“It is not this heart I mean to burn.
But the person’s heart I wish to turn,
Wishing them neither rest nor peace
Till they are dead and gone.”

At intervals her son George sprinkled salt on the fire which added greatly to the weirdness of the scene, and at length, when the roasting had been continued until far into the night, a black cat jumped out from somewhere and was, of course, instantly declared to be the demon which had been exorcised.

Again, in October, 1882, a heart stuck full of pins was found in a recess of a chimney in an old house in the village of Ashbrittle; and in 1890 another was found nailed up inside the “clavel” in the chimney of an old house at Staplegrove.”

E.A. Wallis Budge, Egyptian Magic, London, 1901. Pp. 97-100.

On Metempsychosis, or Reincarnation

“Indian contact with the Greeks can be traced back to Alexander the Great, establishing trade and exchange between the eastern Mediterranean, the Middle East (Persian), and India. The classic narrative of this relationship is found in the Life of Apollonius of Tyana (recorded by Philostratus, c. 220 CE). Apollonius journeyed to India to study at the sacred hill of the Indian “wise men marked with a crescent on their foreheads”. When Apollonius (d. 98 CE) was asked about why he came on such a long journey, he replied “Your ways are wiser and much more godly”, clearly indicating a classic Greek respect for Indian thought at the time of Roman Philostratus (36).

Another example, far more significant, is that of the teachings of the Persian religious leader, Mani (c. 245 CE). According to Mani’s teachings, the Apostles of Light sent by Jesus to redeem humanity included the Buddha and Manichaeism is distinctively influenced by Buddhist ideas, such as Mani representing himself as the Buddha to come, Maitreya (37). In esoteric circles, Iranian syncretic religions (such as those of Kushan) came to be regarded as influenced by both Greco-Roman and Indo-Iranian ideas, ideas that have carried over into the history of various forms of Western Esotericism but are little studied (38).

One of the significant esoteric teachings contained in the Life of Apollonius, recorded as a teaching of the Indian sages, is that on reincarnation. When Apollonius asks about the nature of the soul, he is told that, like Pythagoras and Plato, human beings live many lives in diverse bodies based on past actions. Further, the Indian sages claim that this teaching which was taught to the Greek philosophers in Egypt was transmitted to the Egyptians by ancient Rishis’ of India who migrated to north Africa (Ethiopia) from the Ganges River basin (39).

The belief in reincarnation or metempsychosis has very ancient roots in India and is the probable source of that belief in the classical period of formative Gnosticism (40). Gnostic teachers such as Basilides propagated the idea along with other groups such as the Carpocratians and Ophites, and it was popular among various Neoplatonists such as Alcinous, as well as taught by the archetypal magician, Simon Magus. It was also taught by Mani as the fate of the “Hearers” who did not attain perfection (41). Gnostic texts such as the ZostrianosThe Treatise on Resurrection, and the later Pistis Sophia further propagated ideas of reincarnation for the “inpenitent soul” that it might try again to attain the goal of liberation from worldly life (42). Thus a very early Indian influence in Western Esotericism may have roots in the spread and popularity of ideas of reincarnation, also found in early elements of Christianity but later repressed.”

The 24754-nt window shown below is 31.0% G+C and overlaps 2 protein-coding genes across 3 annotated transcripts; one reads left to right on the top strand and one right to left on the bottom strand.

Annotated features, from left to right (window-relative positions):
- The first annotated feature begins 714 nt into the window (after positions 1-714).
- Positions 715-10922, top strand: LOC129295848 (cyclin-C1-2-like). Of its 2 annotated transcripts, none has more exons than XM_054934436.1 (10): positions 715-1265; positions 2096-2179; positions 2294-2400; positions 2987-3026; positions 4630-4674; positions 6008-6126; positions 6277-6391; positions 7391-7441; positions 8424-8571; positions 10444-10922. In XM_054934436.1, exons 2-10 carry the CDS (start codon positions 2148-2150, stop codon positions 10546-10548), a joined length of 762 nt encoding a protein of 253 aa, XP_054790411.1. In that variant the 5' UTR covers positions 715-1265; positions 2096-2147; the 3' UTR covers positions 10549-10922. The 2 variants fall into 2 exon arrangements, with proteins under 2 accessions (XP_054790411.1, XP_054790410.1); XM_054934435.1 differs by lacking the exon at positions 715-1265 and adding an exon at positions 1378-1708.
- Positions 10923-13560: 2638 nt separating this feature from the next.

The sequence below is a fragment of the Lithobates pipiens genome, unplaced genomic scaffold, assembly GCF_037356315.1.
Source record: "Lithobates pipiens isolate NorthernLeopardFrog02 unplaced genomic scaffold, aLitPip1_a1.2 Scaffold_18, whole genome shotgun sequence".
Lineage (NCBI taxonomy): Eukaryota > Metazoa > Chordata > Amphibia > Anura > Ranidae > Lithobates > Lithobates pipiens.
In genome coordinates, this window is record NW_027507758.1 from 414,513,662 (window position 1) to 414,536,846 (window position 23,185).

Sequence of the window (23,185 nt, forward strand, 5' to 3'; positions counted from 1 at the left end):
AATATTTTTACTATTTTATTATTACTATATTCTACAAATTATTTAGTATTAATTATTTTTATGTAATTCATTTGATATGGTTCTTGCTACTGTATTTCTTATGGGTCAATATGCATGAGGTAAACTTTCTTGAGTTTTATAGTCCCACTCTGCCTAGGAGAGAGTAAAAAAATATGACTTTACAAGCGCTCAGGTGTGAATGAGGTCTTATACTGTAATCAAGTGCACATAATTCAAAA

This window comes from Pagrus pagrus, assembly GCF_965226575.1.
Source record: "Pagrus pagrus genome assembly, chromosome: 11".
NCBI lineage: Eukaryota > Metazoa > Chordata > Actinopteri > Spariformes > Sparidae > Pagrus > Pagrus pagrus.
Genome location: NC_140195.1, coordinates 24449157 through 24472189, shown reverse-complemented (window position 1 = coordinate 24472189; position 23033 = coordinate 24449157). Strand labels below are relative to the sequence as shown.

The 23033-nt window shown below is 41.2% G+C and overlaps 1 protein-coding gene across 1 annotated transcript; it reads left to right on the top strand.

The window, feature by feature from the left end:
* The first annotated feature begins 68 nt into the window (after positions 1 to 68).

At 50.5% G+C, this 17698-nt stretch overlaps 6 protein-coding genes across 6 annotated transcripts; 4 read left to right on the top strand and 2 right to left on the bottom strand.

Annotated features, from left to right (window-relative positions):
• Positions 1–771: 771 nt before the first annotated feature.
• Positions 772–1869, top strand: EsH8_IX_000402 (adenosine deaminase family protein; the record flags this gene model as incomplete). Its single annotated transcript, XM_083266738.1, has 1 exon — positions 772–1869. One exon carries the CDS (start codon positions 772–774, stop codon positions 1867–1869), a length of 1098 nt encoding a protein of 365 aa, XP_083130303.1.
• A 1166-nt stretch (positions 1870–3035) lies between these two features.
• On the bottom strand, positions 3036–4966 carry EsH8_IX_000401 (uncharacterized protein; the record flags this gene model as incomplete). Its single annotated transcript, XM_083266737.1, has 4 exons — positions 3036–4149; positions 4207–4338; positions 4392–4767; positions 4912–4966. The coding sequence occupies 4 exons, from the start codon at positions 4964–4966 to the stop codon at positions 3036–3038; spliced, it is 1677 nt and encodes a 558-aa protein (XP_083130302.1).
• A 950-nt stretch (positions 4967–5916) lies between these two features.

–Lee Irwin, “Western Esotericism, Eastern Spirituality, and the Global Future.”

http://www.esoteric.msu.edu/VolumeIII/HTML/Irwin.html

On Metatron

“Unlike the other Spheres, which have one archangel each, Malkuth has two. The first of them is named Metatron, and is also the archangel of the first Sphere, Kether. Alone of the Archangels, his name has no meaning in Hebrew (in point of fact, it is a Hebrew form of Mithras, the name of a Roman savior god of Persian origins). For reasons that will be discussed later on, Metatron is known as the Prince of Countenances; he represents a secret link connecting the highest and lowest of the Spheres.”

“Cabalistic traditions make a distinction, a useful one, between the aspect of Metatron assigned to Kether and that assigned to Malkuth, a distinction that involves a different spelling of the archangel’s name. Metatron in Malkuth is held to be the transformed Enoch, taken bodily into heaven according to the Biblical myth, and to function as a celestial scribe recording all the acts of humanity. His name was spelled MThThRVUN…Metatron in Kether, by contrast, is seen as a transcendent power, the “Lesser Tetragrammaton” created before the birth of the universe, and his name is spelled with an additional Yod, MIThThRVN….In either form, Metatron may be visualized as an angelic figure of pure light.”

The second archangel of Malkuth is named Sandalphon. As Metatron expresses the spiritual energies coming into Malkuth from above, Sandalphon expresses the spiritual energies of Malkuth itself; these two angels are usually paired in the traditional symbolism, and are associated with the two angelic figures atop the Ark of the Covenant, Metatron on the right hand, Sandalphon on the left. As Metatron is linked with Enoch, Sandalphon is often equated with Elijah, the other Old Testament figure who is said to have ascended directly into heaven.

Despite this and the meaning of the name, Sandalphon is often represented as female; she is called the Reconciler for Earth, and the Celestial Soul of Earth. She represents the driving force of evolution, the constant upward striving toward the spiritual on the part of every created thing. As the counterpart to the bright radiance of Metatron, she is sometimes envisioned as a luminous figure clad in dark garments.”

–John Michael Greer, Paths of Wisdom, the Magical Cabala in the Western Tradition, 1996, pg. 99-100.